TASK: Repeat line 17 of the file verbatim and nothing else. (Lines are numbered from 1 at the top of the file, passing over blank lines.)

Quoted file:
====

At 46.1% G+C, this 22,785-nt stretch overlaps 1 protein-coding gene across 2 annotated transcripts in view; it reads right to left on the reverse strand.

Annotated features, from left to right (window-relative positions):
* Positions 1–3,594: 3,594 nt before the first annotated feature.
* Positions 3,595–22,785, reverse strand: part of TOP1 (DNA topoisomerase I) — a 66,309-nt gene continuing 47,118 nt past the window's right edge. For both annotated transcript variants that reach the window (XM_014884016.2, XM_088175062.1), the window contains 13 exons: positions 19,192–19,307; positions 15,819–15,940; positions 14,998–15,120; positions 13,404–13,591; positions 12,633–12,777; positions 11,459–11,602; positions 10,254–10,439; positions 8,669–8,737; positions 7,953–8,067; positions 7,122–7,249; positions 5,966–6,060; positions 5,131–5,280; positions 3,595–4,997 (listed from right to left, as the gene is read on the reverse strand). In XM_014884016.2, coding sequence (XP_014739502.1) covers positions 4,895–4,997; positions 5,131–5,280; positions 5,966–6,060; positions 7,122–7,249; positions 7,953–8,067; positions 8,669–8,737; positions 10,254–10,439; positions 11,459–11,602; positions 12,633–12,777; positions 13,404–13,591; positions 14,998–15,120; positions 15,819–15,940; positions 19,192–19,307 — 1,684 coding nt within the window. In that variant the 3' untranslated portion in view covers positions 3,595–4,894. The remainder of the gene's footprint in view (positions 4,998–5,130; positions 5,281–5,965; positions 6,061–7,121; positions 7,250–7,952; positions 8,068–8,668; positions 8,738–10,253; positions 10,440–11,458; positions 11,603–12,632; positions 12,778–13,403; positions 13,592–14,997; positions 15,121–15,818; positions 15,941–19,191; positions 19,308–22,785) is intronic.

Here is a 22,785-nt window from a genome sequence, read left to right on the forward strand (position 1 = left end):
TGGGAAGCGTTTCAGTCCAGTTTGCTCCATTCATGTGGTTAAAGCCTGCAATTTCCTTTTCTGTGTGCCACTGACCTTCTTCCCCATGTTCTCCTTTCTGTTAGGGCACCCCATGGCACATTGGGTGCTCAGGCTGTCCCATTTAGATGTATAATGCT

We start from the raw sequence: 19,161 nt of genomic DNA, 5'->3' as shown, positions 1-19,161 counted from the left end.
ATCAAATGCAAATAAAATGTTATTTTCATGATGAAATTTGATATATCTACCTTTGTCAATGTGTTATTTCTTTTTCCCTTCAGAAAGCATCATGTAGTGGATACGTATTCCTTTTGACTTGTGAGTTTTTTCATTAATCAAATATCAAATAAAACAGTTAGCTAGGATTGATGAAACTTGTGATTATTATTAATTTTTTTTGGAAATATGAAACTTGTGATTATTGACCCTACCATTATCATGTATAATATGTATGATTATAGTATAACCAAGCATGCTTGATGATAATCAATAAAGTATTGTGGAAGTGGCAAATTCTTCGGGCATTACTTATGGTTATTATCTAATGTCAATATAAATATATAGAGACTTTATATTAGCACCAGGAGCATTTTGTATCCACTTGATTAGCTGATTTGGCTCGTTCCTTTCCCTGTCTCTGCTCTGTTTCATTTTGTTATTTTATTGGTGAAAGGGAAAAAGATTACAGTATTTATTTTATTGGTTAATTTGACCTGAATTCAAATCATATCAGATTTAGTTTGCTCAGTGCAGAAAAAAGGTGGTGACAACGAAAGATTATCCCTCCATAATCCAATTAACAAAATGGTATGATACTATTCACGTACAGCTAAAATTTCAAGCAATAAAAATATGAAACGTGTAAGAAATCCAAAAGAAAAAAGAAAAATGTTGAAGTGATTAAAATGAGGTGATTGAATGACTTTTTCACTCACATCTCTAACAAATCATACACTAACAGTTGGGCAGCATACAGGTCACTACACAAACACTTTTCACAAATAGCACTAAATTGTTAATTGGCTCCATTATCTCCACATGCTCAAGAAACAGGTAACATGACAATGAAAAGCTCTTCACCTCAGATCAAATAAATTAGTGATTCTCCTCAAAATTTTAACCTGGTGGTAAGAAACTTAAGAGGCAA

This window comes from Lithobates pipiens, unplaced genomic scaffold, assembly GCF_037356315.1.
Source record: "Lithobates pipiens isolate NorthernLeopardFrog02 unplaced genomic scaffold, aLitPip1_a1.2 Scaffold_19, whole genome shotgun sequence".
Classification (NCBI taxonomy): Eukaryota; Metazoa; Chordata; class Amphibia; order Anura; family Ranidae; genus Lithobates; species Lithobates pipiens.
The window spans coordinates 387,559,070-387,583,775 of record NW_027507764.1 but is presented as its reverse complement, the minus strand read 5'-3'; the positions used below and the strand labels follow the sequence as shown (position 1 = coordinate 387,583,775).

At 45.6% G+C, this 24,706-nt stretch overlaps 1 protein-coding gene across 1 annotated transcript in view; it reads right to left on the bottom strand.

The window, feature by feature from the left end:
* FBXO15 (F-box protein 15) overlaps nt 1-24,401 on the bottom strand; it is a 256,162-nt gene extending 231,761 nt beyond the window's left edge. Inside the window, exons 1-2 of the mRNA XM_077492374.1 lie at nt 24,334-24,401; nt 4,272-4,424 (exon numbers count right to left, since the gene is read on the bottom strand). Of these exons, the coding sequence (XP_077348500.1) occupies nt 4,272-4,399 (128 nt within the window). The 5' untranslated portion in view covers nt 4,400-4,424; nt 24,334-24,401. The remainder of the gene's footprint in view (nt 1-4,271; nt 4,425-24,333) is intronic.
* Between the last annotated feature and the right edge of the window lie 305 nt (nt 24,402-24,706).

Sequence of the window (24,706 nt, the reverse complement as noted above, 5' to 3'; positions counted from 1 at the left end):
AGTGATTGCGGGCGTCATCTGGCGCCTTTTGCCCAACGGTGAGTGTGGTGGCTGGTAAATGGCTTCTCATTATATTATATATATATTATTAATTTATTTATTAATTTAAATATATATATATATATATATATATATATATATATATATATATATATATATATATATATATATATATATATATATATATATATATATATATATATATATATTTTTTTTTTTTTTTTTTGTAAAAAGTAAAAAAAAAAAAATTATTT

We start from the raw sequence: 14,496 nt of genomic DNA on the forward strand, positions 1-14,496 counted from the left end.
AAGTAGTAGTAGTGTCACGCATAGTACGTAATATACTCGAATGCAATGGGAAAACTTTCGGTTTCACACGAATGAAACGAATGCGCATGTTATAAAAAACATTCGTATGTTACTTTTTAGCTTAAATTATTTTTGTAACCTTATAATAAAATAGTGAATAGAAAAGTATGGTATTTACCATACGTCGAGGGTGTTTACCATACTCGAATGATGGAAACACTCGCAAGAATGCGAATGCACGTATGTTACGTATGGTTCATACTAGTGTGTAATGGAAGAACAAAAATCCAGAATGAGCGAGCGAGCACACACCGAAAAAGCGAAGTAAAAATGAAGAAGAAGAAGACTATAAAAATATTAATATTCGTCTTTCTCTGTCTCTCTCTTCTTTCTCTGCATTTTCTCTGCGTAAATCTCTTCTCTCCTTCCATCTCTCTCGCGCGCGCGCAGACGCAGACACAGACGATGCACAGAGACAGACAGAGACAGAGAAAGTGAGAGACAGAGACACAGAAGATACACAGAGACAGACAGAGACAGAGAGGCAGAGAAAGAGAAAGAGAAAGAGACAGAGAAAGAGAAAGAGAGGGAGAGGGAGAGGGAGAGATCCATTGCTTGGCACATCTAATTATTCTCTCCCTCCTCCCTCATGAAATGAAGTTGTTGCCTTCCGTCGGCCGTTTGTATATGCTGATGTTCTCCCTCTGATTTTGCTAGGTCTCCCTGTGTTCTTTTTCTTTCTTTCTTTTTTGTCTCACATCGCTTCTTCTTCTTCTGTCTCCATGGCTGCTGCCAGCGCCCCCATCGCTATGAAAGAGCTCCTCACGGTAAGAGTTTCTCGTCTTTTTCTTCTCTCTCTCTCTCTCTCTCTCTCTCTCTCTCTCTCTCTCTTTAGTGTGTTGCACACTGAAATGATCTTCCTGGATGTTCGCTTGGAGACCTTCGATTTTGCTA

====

Sequence of the window (24,706 nt, the reverse complement as noted above, 5' to 3'; positions counted from 1 at the left end):